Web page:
Did Trump's pathetic and transparent attempts to "work the ref", claiming several days ago that Wallace would be biased in favour of Biden, actually work? It's not out of the question. A moderator must establish herself as the voice of authority, and be given the proper tools to keep the debaters in check. Wallace never assumed control of the debate. His performance was a spectacular failure.
tl;dr The First Trump-Biden Debate, Moderated by Trump No, He Doesn't "Will You Shut Up, Man?" Trump Refuses To Say Anything Negative About Violent White Supremacist Groups Or About White Supremacy In General The Return Of The Exploding Trees Dana Bash, Chief Political Correspondent, CNN

Hours Before First Debate Begins, Trump Sends Email To Supporters Saying He Just Finished Debating Biden & He Won

The debate that is raging in his mind, I guess.

Biden Should Ignore Trump's Tax Cheating, Focus On His Epic Failure In Business, Which Forced Him To Shill For Ringtones, Laundry Soap, And Double Stuf Oreos To Stay Afloat

Amanda Marcotte, Salon, September 29, 2020
Using its agenda-setting powers for good instead of evil for once, the New York Times has released the second in a series of stories detailing exactly what kind of fraud Donald Trump is, using recently obtained copies of the tax returns the president has spent years desperately trying to hide.

This second one is a doozy, focusing as it does on how Trump, desperate for cash to prop up his failing empire, faked being a successful businessman on "The Apprentice." Then, because he is unbelievably bad at business, Trump managed to burn through the $424.7 million windfall he "earned" from that show, leaving him apparently dead broke before he announced his presidential campaign in 2015. 

Much attention has been paid to the revelation from the first article in this series that Trump is a promiscuous tax cheat who uses all sorts of shady strategies — paying his daughter Ivanka as a "consultant" to hide money from the IRS, for one — to keep his income tax bill at zero in most years.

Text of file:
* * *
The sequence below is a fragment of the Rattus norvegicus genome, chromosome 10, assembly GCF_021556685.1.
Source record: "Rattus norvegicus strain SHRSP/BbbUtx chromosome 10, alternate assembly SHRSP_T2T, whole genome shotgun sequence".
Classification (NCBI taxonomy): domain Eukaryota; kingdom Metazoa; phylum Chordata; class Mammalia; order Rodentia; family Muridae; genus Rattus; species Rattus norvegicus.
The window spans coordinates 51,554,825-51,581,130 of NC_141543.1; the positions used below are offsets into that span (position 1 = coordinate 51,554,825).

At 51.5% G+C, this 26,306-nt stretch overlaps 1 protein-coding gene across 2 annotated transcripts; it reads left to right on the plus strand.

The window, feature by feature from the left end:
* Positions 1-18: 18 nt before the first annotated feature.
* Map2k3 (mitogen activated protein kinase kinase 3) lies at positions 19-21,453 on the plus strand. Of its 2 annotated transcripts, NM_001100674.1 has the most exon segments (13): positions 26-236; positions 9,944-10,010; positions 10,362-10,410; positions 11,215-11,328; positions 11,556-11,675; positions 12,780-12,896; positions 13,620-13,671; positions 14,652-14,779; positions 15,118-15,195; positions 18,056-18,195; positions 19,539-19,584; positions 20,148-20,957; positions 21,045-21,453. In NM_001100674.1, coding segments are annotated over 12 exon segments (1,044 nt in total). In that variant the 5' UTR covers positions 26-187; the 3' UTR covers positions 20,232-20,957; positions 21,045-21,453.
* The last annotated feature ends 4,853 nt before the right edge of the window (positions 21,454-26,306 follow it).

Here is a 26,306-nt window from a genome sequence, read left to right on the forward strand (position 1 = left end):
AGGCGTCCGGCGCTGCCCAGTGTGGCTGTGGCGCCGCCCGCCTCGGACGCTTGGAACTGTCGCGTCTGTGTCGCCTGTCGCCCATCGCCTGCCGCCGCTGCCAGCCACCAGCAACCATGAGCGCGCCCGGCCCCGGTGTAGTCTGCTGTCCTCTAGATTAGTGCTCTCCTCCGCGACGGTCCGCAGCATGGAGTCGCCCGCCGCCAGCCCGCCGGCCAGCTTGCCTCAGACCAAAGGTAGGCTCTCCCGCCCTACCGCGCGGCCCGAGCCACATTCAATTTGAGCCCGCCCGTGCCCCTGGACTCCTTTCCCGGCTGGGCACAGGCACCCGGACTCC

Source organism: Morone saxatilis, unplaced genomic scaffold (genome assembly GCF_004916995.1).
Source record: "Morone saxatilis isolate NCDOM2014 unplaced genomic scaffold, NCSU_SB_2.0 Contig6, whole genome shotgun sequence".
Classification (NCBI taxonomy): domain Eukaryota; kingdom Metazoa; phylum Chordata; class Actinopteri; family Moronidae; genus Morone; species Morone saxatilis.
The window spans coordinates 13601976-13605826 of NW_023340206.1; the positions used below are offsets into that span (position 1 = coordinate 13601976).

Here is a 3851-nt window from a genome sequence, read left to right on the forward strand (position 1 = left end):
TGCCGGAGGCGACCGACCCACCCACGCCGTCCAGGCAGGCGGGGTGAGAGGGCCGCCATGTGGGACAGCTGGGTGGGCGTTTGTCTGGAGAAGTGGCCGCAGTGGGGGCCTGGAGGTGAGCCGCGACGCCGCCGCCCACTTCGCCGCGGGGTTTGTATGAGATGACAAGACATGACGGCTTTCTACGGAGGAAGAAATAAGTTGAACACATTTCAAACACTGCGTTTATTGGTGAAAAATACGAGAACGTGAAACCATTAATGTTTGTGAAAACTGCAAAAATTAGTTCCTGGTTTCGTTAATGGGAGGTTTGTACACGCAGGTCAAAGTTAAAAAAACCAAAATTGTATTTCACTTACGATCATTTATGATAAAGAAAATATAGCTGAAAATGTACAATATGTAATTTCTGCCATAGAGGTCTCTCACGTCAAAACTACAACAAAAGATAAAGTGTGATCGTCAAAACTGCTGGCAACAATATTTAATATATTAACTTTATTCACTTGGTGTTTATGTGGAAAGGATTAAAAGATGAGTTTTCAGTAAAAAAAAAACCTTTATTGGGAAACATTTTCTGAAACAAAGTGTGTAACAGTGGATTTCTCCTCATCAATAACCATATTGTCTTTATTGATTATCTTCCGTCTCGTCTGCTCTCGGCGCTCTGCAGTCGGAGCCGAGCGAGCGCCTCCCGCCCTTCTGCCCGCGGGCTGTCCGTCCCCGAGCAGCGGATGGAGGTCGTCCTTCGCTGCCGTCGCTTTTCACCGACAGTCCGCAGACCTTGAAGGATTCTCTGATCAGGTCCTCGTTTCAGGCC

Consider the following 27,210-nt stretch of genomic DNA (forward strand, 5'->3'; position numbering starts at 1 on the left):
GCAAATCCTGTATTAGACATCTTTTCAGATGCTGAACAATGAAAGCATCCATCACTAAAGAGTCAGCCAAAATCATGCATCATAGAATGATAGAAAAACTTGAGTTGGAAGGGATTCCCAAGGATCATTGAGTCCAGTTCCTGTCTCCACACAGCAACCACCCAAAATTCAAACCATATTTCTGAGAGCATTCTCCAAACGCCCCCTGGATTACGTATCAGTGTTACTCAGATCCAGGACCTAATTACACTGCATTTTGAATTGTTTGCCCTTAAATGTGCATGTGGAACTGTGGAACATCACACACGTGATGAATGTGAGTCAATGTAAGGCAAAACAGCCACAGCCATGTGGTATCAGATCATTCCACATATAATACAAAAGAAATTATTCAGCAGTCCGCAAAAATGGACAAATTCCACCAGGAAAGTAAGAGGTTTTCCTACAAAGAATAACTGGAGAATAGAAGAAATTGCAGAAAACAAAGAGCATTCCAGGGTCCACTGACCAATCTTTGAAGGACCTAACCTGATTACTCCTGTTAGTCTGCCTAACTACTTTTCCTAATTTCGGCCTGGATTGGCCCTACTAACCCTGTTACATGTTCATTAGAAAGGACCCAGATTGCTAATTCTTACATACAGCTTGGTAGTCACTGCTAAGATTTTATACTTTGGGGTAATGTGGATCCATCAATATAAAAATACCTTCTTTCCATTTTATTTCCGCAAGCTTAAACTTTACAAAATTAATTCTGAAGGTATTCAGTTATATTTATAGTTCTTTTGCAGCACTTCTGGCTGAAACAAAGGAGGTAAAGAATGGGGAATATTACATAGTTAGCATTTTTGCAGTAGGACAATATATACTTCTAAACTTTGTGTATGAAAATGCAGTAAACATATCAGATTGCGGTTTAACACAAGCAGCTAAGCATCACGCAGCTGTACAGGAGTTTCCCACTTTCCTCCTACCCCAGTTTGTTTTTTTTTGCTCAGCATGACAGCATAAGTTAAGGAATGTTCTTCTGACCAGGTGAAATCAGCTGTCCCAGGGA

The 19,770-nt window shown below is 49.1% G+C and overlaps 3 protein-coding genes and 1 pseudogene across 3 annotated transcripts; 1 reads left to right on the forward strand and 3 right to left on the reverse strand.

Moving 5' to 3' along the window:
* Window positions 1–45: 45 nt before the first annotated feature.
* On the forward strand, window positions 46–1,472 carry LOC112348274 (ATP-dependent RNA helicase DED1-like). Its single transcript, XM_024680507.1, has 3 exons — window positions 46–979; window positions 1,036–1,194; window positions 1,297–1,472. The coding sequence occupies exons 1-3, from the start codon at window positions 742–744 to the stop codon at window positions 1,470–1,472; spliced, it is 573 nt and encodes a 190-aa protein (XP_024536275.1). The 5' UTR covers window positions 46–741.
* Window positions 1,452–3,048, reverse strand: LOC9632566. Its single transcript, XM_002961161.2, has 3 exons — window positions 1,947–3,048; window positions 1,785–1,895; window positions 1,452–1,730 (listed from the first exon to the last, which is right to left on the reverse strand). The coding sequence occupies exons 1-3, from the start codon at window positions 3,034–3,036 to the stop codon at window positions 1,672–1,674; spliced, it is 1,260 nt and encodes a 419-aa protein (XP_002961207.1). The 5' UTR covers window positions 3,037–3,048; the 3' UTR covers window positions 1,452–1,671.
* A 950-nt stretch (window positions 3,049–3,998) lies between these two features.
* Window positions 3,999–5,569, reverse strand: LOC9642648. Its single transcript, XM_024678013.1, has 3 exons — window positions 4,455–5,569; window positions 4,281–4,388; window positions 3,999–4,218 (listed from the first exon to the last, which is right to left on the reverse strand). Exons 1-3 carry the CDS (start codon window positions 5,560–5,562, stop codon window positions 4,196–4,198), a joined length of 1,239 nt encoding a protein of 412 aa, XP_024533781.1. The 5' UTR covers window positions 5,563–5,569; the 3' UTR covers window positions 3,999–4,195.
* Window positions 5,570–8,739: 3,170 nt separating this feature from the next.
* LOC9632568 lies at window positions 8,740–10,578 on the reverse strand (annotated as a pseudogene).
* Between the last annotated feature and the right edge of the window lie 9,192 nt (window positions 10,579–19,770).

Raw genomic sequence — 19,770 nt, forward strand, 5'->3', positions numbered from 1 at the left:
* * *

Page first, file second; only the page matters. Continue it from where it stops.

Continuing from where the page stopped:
But this second article focuses on what is likely a far more potent slam against Trump in the eyes of the voters he'll need to win over if he wants to be re-elected in November: He is a comically terrible businessman. His real estate empire was kept on life support through ads with cartoon sheep and selling ringtones, as well multi-level marketing schemes and other ploys to defraud desperate people. 

On Tuesday night we will see the first debate of the general election campaign. Right now, most liberal commentators are urging Trump's Democratic opponent, former Vice President Joe Biden, to talk about Trump's extensive tax cheating. That would actually be a mistake.

Instead, Biden should focus on how Trump's entire claim to be a captain of industry is a lie, and the fact that he's barely stayed afloat through laundry soap ads and tricking people into taking phony classes at "Trump University." . . .

[T]here's a real danger for Biden in harping on the fact that Trump is a bad person: Doing so runs the risk of making Trump look tough, smart and strong. Instead, Biden should characterize Trump as weak and stupid, which is far more likely to turn off the kinds of voters Trump needs to win in swing states. . . .

Trump's propagandists on Fox News and talk radio get this. Rather than denying that Trump is a tax cheat — something Trump himself has bragged about — they're hyping the cheating as evidence that Trump is smart and knows how to work the system. . . .